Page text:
6 String Drag – Roots Rock ‘N’ Roll (ALBUM REVIEW)


6stringalbumNear the close of the 1990’s and at the peak of their success, the gentlemen of 6 String Drag packed up their instruments and called it a day.

Although respectively hailing from various Southeastern locales, the group called Raleigh, North Carolina their home, and for a few years proved to be one of the hottest live acts in the alt-country movement. At the time, I called the Old North State home, and was fortunate enough to see the band rip through sweaty and energetic sets in dingy clubs and beer-soaked halls from Raleigh and Chapel Hill all the way out to Boone and Asheville. There was never a dull moment as they would stomp through muddy R&B inflected numbers, stony country-rock grooves, and sweetly affecting character studies. In addition to headlining their own shows, chances were high that if you ventured out to see a larger national act in town like Son Volt, Lucinda Williams, or Alejandro Escovedo, 6 String Drag would be there to kick the night off. Frontman Kenny Roby swapped songs onstage with Ryan Adams (a Raleigh resident for a short while then) and Steve Earle helmed the production duties for the band’s 1997 classic, High Hat.

Unfortunately, the band has been dormant as we’ve blazed through the first decade and a half of the 21st Century. Family life, solo projects, and side musician gigs have filled the intervening years for the four primary members, with Roby’s album output gaining a fair amount of attention and acclaim. Last year, though, a small buzz began accumulating around the band again. Roby hinted at a possible reunion while out touring his album Memories and Birds, a 6 String Drag Twitter account emerged, and most importantly, the group hit the stage again, playing a couple of shows on regional stages. Like they always have, the band has again attracted the attention of musical luminaries, this time Patterson Hood, who has been singing the band’s praises with boisterous shout-outs and celebratory platitudes. However, with such a legion of dedicated fans, whom most had probably given up on the prospect of hearing new music from the band, 6 String Drag will bring a fevered following regardless of who lends a recommendation.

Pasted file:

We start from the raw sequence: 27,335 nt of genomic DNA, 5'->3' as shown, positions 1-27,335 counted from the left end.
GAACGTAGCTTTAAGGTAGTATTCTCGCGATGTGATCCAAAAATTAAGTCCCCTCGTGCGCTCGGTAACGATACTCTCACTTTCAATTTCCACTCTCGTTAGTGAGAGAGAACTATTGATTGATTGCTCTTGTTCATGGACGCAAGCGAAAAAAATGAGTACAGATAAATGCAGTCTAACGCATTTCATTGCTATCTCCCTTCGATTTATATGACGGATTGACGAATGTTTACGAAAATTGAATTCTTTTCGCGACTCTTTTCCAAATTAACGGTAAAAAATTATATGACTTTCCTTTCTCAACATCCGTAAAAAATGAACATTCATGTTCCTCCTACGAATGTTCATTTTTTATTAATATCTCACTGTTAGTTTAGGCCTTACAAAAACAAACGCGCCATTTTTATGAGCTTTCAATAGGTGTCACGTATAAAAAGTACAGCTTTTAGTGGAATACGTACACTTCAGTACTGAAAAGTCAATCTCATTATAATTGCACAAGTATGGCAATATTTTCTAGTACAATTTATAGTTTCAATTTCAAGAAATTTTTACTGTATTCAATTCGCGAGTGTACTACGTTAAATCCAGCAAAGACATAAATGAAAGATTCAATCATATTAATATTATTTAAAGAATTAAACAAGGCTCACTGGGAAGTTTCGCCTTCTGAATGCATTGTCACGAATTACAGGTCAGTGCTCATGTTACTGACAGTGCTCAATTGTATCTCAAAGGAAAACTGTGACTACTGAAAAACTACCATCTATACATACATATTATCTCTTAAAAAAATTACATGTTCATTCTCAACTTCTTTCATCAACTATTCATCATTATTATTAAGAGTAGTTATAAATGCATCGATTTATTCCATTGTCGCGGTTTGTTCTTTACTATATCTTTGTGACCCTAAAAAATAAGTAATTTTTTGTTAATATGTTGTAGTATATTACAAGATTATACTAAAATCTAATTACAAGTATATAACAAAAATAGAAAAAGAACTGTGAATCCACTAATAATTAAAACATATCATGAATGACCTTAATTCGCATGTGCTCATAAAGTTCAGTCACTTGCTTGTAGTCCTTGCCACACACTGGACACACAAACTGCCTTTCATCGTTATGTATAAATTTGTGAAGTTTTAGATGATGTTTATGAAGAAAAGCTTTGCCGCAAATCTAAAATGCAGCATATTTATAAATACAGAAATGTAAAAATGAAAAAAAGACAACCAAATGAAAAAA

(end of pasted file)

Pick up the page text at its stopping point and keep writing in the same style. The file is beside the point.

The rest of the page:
Titled Roots Rock N’ Roll, this eleven track collection is aptly named as it serves as a throwback to the golden age of the rock era, when simply shaking your hips or aggressively pounding away at your instruments was cause for social and moral concern. Suitably recorded quickly and live in just four short days, the band lets it all out and revels in the unadulterated pleasure of making music. There’s a Buddy Holly ‘50s vibe on album-opening “Drive Around Town” that celebrates the long-ago Friday night shenanigans of a guy, his guitar, his girl, and a hot car. A lively horn section brings New Orleans swing to the infectiously groovy “OOOEEOOOEEOOO” and a wobbly morning-after fog to the elegiac “Hard Times, High Times”.

The band chugs along with punchy aggression on tracks like “Happier Times” and “Choppin’ Block”, but then just as easily dials back and turns contemplative on wistful ruminations like “Give Up The Night” and “I Miss The Drive-In”. Roby continues to pen a fine song, expertly capturing small-town, working-class scenery. “I’m just a bus boy from downtown/Get my money by the hour/One day I’m gonna steal ol’ Sylvia/She’s gonna be my sweet” he sings at one point. Like all good southern writers, Roby embodies these lines and paints a vividly authentic picture that makes the sentiments believable and realistic. There are pining bus boys and girls like Sylvia in red dirt towns from the Carolinas all the way across to Louisiana.

A 6 String Drag reunion has been a long time coming. With Roots Rock N’ Roll, they’ve filtered the masters through their own exuberant vibe and given listeners a live-on-the-fly showcase. They look to be back in business and ready to build upon this much-appreciated musical reunion.

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